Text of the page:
Is synaesthesia a high-level brain power?
17 December 2009 by Ewen Callaway
Gallery: A window into the synaesthetic mind
THE word "synaesthesia" derives from the phrase "joining of the senses", but the phenomenon might not be the uncontrollable perceptual mishmash that this implies. Instead, the condition may be the result of a special ability in the "higher" brain areas used for language and attention.
Earlier experiments found that people with colour-grapheme synaesthesia, who link numbers and letters with certain colours, are incredibly speedy at a certain task. That is identifying hidden shapes formed out of one number or letter that are embedded in a sea of different, similar-looking characters: a pattern made up of "2"s on a background of "5"s, for example. It was assumed that they automatically imbue the numbers with different colours, causing the hidden pattern to "pop out" as soon as they glance at the display.
Now Jamie Ward at the University of Sussex in Brighton, UK, and colleagues offer a different explanation. They had 36 colour-grapheme synaesthetes sit a similar test. When given just 1 second to identify the hidden shape, the synaesthetes were more likely to spot it than controls. But they still only found it about 40 per cent of the time. Volunteers' descriptions of the trial offer insights into why this is. "I only see the colours in the part that I am looking at," said one. "I have to attend to the symbols," said another (Proceedings of the Royal Society B, DOI: 10.1098/rspb.2009.1765).
Ward's explanation is that colours don't "pop out" at synaesthetes automatically. Instead, they only see numbers in colour if they fall within their focus of attention. So when volunteers happened to aim their attention at the part of the display in which the shape was hidden, he reasons, they found it quickly, but when their focus captured none, or just a portion, of the shape, they performed no better than controls (see diagram). If Ward is right, this implies that higher aspects of the brain are unusual in synaesthesia, not just those involved in automatic perception.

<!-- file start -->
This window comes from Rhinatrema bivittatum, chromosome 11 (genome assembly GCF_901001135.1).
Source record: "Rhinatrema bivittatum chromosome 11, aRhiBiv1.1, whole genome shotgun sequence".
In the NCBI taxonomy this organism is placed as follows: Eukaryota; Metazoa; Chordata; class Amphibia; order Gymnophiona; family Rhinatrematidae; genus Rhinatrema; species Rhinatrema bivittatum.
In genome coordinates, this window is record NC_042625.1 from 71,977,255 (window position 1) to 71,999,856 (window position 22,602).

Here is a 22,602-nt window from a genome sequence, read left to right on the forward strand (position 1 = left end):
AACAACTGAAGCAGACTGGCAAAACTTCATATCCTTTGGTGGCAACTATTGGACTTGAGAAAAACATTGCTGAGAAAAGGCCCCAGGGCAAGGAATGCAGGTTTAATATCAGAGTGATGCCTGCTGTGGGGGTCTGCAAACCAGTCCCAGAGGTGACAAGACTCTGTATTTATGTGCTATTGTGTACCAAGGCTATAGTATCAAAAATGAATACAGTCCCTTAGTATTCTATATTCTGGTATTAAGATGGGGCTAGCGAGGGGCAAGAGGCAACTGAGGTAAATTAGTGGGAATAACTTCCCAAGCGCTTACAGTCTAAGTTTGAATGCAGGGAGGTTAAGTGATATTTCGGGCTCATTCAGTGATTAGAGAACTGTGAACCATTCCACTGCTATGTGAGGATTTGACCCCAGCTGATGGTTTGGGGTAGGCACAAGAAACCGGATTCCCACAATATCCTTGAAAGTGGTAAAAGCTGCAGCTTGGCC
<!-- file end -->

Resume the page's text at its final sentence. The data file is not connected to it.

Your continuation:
Ward's study isn't the only one to suggest this. A group led by Danko Nikolić at the Max Planck Institute for Brain Research in Frankfurt, Germany, taught 16 colour-grapheme synaesthetes to equate characters from an ancient Slavic script none had seen before with letters and numerals they already associated with colours.
The researchers found that the volunteers transferred the colours from their native alpha-numerical system to the newly learned one within minutes of practice. These connections are based on meaning, making them unlikely to be the result of automatic, lower-level processes, says Nikolić. He suggests "abandoning" earlier theories that synaesthesia is simply a result of cross-wired perceptual areas (Journal of Vision, DOI: 10.1167/9.12.25).
Not everyone interprets the results in this way. Edward Hubbard at Vanderbilt University in Nashville, Tennessee, who performed the first hidden-shape experiments with synaesthetes, says perceptual areas are involved too. He notes that synaesthetes seem to activate a colour-processing brain area too quickly after seeing a character for higher areas to be driving the process.